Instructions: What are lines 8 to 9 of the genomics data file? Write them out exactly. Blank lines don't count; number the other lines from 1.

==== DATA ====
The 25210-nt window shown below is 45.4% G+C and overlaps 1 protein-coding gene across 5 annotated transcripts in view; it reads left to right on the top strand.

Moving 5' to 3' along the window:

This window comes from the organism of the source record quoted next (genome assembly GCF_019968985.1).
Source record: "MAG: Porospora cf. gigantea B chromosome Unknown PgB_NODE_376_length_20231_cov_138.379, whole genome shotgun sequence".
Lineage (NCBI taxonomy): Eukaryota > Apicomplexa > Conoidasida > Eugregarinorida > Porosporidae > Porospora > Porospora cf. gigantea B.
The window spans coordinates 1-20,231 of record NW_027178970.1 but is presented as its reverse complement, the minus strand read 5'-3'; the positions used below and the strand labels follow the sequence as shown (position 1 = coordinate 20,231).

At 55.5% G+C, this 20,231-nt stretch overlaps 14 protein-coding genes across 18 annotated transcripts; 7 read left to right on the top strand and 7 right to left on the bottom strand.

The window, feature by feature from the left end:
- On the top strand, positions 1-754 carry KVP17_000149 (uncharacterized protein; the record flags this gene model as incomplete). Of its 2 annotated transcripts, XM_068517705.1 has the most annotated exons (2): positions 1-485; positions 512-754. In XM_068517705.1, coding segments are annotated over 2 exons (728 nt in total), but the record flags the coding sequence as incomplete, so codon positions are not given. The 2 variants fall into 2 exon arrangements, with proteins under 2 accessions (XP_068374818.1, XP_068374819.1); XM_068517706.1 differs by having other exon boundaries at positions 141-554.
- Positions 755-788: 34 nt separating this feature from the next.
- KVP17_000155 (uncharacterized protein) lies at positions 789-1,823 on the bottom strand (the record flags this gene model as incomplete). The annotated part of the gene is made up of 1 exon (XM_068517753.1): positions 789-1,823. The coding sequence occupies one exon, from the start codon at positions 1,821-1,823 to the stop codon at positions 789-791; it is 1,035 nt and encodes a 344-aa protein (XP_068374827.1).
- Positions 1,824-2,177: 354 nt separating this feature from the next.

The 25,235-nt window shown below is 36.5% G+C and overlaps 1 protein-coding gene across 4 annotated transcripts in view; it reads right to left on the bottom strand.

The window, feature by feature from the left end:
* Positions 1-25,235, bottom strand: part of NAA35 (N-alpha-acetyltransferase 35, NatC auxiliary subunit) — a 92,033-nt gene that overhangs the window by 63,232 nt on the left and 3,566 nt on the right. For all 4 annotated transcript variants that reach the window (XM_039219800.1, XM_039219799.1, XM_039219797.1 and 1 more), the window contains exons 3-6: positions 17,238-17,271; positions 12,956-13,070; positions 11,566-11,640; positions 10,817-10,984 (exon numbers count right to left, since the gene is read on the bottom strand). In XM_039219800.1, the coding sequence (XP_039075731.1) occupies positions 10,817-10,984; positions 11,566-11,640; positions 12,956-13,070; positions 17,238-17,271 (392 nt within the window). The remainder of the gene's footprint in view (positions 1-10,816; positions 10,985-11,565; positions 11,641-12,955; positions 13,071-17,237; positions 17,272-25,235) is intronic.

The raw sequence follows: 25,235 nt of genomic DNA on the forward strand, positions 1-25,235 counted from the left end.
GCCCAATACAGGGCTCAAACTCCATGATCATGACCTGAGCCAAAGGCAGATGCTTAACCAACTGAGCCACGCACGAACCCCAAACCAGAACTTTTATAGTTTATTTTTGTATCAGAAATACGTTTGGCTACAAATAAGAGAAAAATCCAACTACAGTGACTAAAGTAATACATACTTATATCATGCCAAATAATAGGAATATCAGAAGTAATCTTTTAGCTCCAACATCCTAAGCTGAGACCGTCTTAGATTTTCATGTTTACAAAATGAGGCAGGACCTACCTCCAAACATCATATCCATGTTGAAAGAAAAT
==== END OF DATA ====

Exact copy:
The window, feature by feature from the left end:
- On the top strand, positions 1-754 carry KVP17_000149 (uncharacterized protein; the record flags this gene model as incomplete). Of its 2 annotated transcripts, XM_068517705.1 has the most annotated exons (2): positions 1-485; positions 512-754. In XM_068517705.1, coding segments are annotated over 2 exons (728 nt in total), but the record flags the coding sequence as incomplete, so codon positions are not given. The 2 variants fall into 2 exon arrangements, with proteins under 2 accessions (XP_068374818.1, XP_068374819.1); XM_068517706.1 differs by having other exon boundaries at positions 141-554.